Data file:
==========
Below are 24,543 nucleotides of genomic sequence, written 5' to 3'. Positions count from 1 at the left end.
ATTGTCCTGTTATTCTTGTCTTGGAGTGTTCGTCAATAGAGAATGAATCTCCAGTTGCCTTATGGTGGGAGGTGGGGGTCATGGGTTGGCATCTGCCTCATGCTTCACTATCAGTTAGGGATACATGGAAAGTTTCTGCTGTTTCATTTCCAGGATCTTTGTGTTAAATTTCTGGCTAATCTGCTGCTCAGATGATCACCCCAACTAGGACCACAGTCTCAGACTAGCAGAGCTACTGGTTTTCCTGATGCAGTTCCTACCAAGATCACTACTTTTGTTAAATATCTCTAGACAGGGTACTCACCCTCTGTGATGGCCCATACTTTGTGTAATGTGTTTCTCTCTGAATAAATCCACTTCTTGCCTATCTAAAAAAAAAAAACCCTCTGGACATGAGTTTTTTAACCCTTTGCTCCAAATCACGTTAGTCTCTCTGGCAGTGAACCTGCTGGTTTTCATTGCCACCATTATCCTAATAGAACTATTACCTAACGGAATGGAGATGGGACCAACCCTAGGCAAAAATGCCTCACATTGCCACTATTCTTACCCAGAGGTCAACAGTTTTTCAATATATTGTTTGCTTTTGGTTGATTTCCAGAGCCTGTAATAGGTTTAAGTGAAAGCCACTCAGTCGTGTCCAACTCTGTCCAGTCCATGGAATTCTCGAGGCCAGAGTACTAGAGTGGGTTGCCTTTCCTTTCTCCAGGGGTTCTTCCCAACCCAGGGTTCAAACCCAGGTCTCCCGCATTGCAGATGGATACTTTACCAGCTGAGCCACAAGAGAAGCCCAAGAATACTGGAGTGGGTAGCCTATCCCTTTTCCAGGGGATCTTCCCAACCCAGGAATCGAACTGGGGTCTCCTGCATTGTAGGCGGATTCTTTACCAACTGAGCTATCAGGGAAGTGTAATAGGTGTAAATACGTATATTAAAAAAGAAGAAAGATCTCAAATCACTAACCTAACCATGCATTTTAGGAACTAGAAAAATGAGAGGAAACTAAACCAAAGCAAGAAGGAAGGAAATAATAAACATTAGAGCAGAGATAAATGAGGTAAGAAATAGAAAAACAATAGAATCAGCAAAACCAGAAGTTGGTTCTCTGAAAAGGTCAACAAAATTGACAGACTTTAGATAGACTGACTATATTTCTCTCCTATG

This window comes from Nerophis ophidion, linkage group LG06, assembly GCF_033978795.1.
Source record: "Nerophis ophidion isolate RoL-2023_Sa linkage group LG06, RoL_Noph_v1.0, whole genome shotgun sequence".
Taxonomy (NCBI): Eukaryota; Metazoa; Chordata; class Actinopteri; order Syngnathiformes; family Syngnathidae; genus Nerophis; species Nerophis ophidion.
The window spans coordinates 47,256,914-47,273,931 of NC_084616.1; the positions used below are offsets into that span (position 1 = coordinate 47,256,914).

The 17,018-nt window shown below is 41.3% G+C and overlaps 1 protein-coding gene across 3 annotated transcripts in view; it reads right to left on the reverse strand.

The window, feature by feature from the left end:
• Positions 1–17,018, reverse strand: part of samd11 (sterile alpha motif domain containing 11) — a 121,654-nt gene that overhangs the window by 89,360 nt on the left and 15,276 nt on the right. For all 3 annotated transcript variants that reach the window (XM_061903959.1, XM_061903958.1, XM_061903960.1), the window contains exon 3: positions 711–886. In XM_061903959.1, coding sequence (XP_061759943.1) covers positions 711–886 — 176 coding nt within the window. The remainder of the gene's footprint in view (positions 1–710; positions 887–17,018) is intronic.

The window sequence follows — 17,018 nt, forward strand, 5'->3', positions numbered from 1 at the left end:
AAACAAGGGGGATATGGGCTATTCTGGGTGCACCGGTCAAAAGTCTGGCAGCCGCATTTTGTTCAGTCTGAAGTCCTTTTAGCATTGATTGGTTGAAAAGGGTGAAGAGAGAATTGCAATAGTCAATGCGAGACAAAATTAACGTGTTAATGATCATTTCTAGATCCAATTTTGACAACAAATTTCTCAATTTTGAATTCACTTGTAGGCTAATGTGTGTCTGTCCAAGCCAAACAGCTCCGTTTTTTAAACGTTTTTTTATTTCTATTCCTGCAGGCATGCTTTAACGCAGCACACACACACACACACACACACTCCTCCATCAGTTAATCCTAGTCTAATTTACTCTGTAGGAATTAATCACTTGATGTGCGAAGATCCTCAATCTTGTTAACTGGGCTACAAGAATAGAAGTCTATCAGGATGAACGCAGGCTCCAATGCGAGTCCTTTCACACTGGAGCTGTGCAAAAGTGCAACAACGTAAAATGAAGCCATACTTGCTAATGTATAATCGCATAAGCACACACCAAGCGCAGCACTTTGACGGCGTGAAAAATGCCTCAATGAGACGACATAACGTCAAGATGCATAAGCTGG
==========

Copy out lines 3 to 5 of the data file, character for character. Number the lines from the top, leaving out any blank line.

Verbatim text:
This window comes from Nerophis ophidion, linkage group LG06, assembly GCF_033978795.1.
Source record: "Nerophis ophidion isolate RoL-2023_Sa linkage group LG06, RoL_Noph_v1.0, whole genome shotgun sequence".
Taxonomy (NCBI): Eukaryota; Metazoa; Chordata; class Actinopteri; order Syngnathiformes; family Syngnathidae; genus Nerophis; species Nerophis ophidion.